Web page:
Was named the #1 top money-making star at the box office in Quigley Publications' annual poll of movie exhibitors five times between 1972 and 1993. Bing Crosby, Burt Reynolds and Tom Hanks also have been named #1 five times, while Tom Cruise holds the record for being named #1 six times.
Stacy McLaughlin filed a $100,000 lawsuit against Eastwood in May 1989 for "knowingly, intentionally and deliberately" ramming her Nissan Maxima with his quarter-ton pickup at the Burbank Studios on Dec. 16, 1988, when she mistakenly parked in his parking space while dropping off a tape at his Malpaso Productions office. Eastwood, who contended he was only trying to park his vehicle in its rightful space, paid $960 to repair the headlights and bumper of McLaughlin's car. She sought the additional money as punitive damages, claiming malice on Eastwood's part. The case went to court in July 1991, but a judge refused to grant the damages.
At age 74, he became the oldest person to win the Best Director Oscar for Million Dollar Baby (2004).
He directed 11 different actors in Oscar-nominated performances: Gene Hackman, Meryl Streep, Sean Penn, Tim Robbins, Marcia Gay Harden, Hilary Swank, Morgan Freeman, Angelina Jolie, Matt Damon, Bradley Cooper, and himself (in Unforgiven (1992) and Million Dollar Baby (2004)). Hackman, Penn, Robbins, Freeman and Swank won Oscars for their performances in one of Eastwood's movies.
For two consecutive years he directed two out of the four actors who won Oscars for their performances: Sean Penn (Best Actor) and Tim Robbins (Best Supporting Actor) in Mystic River (2003)) in 2004, and Hilary Swank (Best Actress) and Morgan Freeman (Best Supporting Actor) for Million Dollar Baby (2004)) in 2005.
Received an honorary Doctorate from Wesleyan University in Connecticut (2000). Wesleyan is also home to his personal archives.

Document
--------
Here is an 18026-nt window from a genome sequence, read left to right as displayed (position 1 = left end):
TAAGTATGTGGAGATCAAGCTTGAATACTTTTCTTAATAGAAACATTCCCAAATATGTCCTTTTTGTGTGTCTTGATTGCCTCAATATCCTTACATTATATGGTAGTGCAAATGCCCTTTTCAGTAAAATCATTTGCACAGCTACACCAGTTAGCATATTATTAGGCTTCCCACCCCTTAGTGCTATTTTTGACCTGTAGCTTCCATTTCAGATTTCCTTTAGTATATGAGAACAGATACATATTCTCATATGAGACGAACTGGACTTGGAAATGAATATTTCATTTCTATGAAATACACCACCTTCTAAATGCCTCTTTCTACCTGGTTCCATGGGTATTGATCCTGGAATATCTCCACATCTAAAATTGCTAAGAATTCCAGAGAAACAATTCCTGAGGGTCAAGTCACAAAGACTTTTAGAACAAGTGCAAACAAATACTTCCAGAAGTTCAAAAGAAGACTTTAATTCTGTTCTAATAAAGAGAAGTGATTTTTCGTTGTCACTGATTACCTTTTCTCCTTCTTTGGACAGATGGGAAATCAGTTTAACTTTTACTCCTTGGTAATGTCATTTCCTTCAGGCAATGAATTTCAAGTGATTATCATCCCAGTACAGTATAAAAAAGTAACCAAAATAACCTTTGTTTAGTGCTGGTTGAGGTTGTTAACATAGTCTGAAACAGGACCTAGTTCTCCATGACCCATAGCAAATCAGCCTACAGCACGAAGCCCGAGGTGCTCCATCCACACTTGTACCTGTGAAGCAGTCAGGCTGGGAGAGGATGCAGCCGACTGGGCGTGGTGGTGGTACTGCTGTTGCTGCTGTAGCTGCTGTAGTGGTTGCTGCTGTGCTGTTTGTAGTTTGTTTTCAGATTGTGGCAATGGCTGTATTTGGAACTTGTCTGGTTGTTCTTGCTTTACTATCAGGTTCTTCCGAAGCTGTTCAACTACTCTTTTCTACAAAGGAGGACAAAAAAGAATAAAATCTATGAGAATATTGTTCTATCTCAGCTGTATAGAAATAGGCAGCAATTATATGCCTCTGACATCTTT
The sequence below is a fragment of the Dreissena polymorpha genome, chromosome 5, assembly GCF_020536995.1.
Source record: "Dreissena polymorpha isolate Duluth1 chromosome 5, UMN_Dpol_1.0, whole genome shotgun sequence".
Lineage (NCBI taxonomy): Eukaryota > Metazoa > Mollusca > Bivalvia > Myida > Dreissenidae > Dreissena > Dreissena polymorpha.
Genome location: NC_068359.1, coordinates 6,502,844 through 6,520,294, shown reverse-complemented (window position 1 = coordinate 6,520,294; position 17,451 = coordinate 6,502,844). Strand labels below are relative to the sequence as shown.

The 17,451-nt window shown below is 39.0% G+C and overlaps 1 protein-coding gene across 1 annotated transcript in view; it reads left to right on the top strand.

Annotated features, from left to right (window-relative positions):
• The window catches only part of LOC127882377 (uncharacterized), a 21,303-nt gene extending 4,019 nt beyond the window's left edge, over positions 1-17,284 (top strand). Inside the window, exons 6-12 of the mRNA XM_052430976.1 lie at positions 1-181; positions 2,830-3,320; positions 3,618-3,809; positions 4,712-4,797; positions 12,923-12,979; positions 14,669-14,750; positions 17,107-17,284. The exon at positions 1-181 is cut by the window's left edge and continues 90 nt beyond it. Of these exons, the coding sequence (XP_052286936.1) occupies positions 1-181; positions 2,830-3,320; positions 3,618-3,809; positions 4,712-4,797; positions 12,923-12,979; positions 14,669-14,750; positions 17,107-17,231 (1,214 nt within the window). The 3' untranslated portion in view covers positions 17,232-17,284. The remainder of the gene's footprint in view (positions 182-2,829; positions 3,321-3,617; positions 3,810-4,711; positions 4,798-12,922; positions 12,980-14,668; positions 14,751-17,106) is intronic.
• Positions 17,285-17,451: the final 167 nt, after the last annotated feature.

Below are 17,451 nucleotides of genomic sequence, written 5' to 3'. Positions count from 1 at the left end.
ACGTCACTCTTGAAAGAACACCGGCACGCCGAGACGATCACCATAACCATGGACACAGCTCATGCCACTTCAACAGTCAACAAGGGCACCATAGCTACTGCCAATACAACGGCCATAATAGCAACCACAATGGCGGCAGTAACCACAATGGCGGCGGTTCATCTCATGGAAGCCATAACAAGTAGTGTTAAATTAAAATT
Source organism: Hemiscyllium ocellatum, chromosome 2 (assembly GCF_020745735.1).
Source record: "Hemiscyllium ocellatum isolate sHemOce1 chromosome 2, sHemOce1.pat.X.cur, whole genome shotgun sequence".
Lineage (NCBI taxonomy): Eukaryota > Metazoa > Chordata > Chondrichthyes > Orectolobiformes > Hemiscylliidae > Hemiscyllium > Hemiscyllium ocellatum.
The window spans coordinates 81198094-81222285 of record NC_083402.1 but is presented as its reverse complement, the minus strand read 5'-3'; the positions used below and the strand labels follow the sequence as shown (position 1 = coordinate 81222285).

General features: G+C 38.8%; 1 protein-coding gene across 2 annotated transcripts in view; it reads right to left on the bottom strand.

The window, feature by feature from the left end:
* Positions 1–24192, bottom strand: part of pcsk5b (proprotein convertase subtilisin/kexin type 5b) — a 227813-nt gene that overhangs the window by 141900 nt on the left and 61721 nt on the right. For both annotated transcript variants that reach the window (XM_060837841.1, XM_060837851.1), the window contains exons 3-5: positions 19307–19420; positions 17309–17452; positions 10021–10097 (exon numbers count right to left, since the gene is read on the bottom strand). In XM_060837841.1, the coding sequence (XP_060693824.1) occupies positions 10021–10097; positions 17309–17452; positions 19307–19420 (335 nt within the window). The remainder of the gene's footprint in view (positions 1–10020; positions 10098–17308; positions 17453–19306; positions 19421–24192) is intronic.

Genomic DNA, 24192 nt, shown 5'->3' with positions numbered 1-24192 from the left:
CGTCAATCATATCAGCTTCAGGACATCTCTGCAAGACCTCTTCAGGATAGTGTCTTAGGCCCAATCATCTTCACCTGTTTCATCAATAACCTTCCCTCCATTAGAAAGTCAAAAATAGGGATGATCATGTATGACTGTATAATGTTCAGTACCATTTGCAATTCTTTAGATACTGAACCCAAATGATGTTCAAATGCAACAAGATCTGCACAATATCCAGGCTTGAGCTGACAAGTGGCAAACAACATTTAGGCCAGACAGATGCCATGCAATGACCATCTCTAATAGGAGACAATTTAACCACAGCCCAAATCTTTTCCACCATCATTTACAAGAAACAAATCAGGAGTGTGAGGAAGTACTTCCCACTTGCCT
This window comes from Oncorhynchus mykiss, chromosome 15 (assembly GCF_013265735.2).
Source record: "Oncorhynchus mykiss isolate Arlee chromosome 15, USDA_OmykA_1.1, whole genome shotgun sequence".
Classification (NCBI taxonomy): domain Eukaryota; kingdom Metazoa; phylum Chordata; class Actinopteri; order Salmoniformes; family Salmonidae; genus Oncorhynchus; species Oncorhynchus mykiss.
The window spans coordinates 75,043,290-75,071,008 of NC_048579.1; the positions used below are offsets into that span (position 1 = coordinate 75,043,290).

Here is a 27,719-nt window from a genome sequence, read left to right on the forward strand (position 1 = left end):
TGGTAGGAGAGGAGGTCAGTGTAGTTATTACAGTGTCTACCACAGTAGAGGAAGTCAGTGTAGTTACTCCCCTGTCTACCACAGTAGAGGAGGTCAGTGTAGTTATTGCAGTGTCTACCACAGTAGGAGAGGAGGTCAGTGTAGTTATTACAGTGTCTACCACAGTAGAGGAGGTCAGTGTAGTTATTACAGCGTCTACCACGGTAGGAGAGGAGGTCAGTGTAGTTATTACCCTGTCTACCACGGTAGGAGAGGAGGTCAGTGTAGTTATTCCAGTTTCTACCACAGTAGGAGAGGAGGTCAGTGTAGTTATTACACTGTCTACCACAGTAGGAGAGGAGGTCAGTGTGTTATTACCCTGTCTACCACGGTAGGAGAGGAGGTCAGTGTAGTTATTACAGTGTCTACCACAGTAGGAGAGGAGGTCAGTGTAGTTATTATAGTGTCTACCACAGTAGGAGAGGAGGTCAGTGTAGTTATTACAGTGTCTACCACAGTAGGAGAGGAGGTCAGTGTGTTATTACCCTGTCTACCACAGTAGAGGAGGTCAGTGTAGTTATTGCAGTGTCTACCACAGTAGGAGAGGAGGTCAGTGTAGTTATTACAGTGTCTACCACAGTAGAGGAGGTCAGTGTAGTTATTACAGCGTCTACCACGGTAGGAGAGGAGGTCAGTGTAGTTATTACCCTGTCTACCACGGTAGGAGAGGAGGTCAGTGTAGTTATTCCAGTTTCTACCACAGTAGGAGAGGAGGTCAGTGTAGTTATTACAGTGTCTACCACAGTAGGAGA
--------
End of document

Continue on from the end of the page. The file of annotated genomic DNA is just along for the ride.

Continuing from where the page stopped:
Every year the PGA tour comes to Pebble Beach, California, to host a celebrity golf tournament where celebrities team up with the professionals. Clint participated in this every year from 1962-2002 and is the longest running participant. He now serves as Host.
In early 2005 he announced that he would supply the voice for a "Dirty Harry" video game.
Premiere Magazine ranked him as #43 on a list of the Greatest Movie Stars of All Time in their Stars in Our Constellation feature (2005).
Favorite actor is James Cagney.
Some of his favorite movies are The 39 Steps (1935), How Green Was My Valley (1941), Sergeant York (1941), The Ox-Bow Incident (1943) and Chariots of Fire (1981).
Some of his favorite actors are Gary Cooper, Humphrey Bogart, Robert Mitchum and James Stewart.
Opened the Hog's Breath Inn with co-founders Paul E. Lippman and Walter Becker in 1972. According to Lippman, "I had to terminate three pretty good waitresses in the first few months of operation; not because they went to bed with Clint Eastwood, but because they either talked about it all over the premises, or came in the next day acting like they owned the place." The restaurant closed in 1999 and then re-opened under new management.
Has his look-alike puppet in the French show Les guignols de l'info (1988).
He stood at 6'4" at his peak, but due to recent back problems, he can only stretch up to 6'2".
He, Warren Beatty, Robert Redford, Mel Gibson, Richard Attenborough and Kevin Costner are the only directors best known as actors who have won an Academy Award as Best Director.
President of jury at the Cannes Film Festival. [1994]
Claimed that the trait he most despised in others was racism.